There have been exceptional results seen in CARTITUDE-1, stated Deepu Madduri, MD, assistant professor at the Icahn School of Medicine at Mount Sinai in New York City and associate director of its cellular therapy program.
There have been exceptional results seen in CARTITUDE-1, with a mortality rate of just over 14% and mostly grade 1 and 2 cytokine release syndrome, stated Deepu Madduri, MD, assistant professor at the Icahn School of Medicine at Mount Sinai in New York City and associate director of its cellular therapy program.
Since your presentation of data on 29 patients at last year’s American Society of Hematology (ASH) meeting, have there been any new patient observations?
At this year's ASH, we presented the CARTITUDE-1 study, which was the combined phase 1b and phase 2 portions of the study, which had a total of 97 patients who were treated. They were heavily pretreated, as their median prior lines of therapy was 5. Despite having this heavily relapsed/refractory population—and as we know from the MAMMOTH study, patients who are penta-refractory have an overall survival of less than 6 months—we saw on the CARTITUDE study, we haven't met the median PFS [progression-free survival]. We haven't reached the median PFS yet. The overall response rate on this study was 97%, with 67% of these patients being in stringent CR [complete response] and about 93% of the patients having VGPR [very good partial response] or better. Even more exceptional is that 72% of these patients were still maintaining their response at the time of data cutoff, which was about 12.4 months.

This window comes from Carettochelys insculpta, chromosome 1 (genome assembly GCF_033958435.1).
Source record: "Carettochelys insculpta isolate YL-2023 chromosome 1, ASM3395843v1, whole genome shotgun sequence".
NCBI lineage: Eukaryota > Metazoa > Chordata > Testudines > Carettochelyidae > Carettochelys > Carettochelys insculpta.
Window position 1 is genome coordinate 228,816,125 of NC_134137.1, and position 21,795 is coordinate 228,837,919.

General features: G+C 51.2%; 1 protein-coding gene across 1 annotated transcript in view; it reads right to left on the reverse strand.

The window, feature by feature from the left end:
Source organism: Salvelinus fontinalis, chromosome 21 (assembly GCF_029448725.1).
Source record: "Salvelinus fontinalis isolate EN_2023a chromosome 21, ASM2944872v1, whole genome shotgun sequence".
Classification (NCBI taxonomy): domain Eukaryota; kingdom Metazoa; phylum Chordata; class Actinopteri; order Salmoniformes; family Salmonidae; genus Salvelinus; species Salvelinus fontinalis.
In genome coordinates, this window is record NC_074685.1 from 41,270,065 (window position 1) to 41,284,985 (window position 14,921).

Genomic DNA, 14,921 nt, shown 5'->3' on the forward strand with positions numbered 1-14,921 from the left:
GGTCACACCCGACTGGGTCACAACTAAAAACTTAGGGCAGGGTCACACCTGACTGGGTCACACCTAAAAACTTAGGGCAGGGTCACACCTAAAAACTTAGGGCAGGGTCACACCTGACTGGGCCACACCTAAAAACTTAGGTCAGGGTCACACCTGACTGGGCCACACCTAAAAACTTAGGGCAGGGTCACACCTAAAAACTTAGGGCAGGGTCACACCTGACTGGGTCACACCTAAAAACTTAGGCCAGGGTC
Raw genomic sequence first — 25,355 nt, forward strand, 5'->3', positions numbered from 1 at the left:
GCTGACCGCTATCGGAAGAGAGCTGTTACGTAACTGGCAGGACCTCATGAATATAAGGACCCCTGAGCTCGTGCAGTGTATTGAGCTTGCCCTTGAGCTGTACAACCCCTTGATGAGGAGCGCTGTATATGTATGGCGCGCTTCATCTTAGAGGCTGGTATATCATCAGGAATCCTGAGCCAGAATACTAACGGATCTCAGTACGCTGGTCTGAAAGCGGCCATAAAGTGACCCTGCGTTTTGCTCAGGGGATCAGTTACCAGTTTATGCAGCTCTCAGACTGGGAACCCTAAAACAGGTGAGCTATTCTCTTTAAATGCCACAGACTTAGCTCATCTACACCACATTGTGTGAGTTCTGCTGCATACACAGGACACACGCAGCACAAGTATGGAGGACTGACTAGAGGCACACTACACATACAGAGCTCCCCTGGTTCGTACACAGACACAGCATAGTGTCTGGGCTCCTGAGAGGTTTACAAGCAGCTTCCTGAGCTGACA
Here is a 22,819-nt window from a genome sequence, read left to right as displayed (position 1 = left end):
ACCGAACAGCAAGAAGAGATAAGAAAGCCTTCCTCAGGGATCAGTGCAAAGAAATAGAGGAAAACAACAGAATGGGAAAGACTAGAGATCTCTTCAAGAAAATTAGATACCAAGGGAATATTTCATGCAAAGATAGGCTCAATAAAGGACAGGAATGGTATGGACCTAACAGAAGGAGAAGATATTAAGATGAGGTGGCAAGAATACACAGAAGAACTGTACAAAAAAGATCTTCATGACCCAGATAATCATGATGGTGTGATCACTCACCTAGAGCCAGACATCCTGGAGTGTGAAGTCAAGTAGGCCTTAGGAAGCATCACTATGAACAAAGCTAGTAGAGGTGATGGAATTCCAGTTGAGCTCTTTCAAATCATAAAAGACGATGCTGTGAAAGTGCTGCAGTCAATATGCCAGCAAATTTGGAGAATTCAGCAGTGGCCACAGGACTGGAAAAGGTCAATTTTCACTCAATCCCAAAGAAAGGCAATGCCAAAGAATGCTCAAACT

Why is minimal residual disease (MRD) an important marker for cancer therapy?
MRD has become more of a landmark study that we do for most clinical trials in multiple myeloma, and trying to achieve MRD negativity in some studies is like their primary end point or secondary end point. Here in the CARTITUDE study, it was a secondary end point. Fifty-seven patients were evaluable for MRD, and 53 out of the 57 patients were MRD-negative. And that was about 93%. And this MRD was done by Adaptive [Biotechnologies], and it was 10-5.
What did investigators learn about adverse event (AE) occurrence in CARTITUDE-1 vs CAR T-cell treatment in general?
In the 97 patients that were treated on this study, we had a total of 14 deaths during the study, which 5 of them were due to progressive disease; 3 were due to adverse events unrelated to treatment, such as pneumonia and acute leukemia; and 6 patients had AEs related to the treatment.
With CAR [chimeric antigen receptor] T-cell therapy, one of the known side effects is cytokine release syndrome [CRS], which is the body's reaction after the CAR T cells are infused, and this is a very known complication. And another complication is CAR T-related neurotoxicity. So, looking at the study, we actually saw mostly grade 1 and 2 CRS. And what was interesting is our median time of onset with CRS was about 7 days. And regarding the CAR T neurotoxicity, any-grade neurotoxicity was about 21%, with 10% having grade 3 or higher.
In terms of managing these toxicities, we have a lot of supportive measures we can use, particularly atezolizumab, steroids, and anakinra. And I think as investigators get more and more comfortable in managing CAR T-related symptoms and side effects, we tend to give tocilizumab much earlier now, not necessarily waiting until grade 2 CRS. So I feel like these patients are managed very easily with the supportive care that we have, and particularly, they're not that high-grade CRS that we're managing to begin with.
Have you seen differences in response based on the type or the number of treatments patients have previously received?
In the 97 patients that we treated, we had a median of 6 prior lines of therapy, and it ranged anywhere from 3 to 18 prior lines of therapy. Unfortunately, we didn't see any correlation between the number of lines of therapy that they had, whether less lines of therapy meant that they had more response. I think it's just nice to actually have something to offer to these patients who are heavily refractory who have a median overall survival of less than 6 months. So I think a 1-time treatment to give these deep durable responses is what we need in our myeloma patients. It's one step closer to getting a cure.